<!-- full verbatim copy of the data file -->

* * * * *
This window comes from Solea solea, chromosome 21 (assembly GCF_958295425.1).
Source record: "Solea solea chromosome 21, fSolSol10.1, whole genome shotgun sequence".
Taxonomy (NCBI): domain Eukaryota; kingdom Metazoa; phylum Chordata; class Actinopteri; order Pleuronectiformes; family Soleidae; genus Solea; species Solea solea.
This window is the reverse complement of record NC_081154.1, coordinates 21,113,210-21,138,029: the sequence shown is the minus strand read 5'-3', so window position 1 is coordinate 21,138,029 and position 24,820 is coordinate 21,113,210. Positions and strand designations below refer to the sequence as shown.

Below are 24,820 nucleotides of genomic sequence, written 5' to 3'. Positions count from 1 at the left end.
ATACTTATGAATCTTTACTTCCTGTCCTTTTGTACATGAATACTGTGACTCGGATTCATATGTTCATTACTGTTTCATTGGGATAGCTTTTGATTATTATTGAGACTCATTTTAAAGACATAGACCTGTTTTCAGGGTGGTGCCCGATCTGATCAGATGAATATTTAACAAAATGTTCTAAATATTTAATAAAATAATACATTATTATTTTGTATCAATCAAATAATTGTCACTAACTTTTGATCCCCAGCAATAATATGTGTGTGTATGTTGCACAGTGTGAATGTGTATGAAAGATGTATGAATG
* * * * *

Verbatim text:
This window comes from Solea solea, chromosome 21 (assembly GCF_958295425.1).
Source record: "Solea solea chromosome 21, fSolSol10.1, whole genome shotgun sequence".
Taxonomy (NCBI): domain Eukaryota; kingdom Metazoa; phylum Chordata; class Actinopteri; order Pleuronectiformes; family Soleidae; genus Solea; species Solea solea.
This window is the reverse complement of record NC_081154.1, coordinates 21,113,210-21,138,029: the sequence shown is the minus strand read 5'-3', so window position 1 is coordinate 21,138,029 and position 24,820 is coordinate 21,113,210. Positions and strand designations below refer to the sequence as shown.

Below are 24,820 nucleotides of genomic sequence, written 5' to 3'. Positions count from 1 at the left end.
ATACTTATGAATCTTTACTTCCTGTCCTTTTGTACATGAATACTGTGACTCGGATTCATATGTTCATTACTGTTTCATTGGGATAGCTTTTGATTATTATTGAGACTCATTTTAAAGACATAGACCTGTTTTCAGGGTGGTGCCCGATCTGATCAGATGAATATTTAACAAAATGTTCTAAATATTTAATAAAATAATACATTATTATTTTGTATCAATCAAATAATTGTCACTAACTTTTGATCCCCAGCAATAATATGTGTGTGTATGTTGCACAGTGTGAATGTGTATGAAAGATGTATGAATG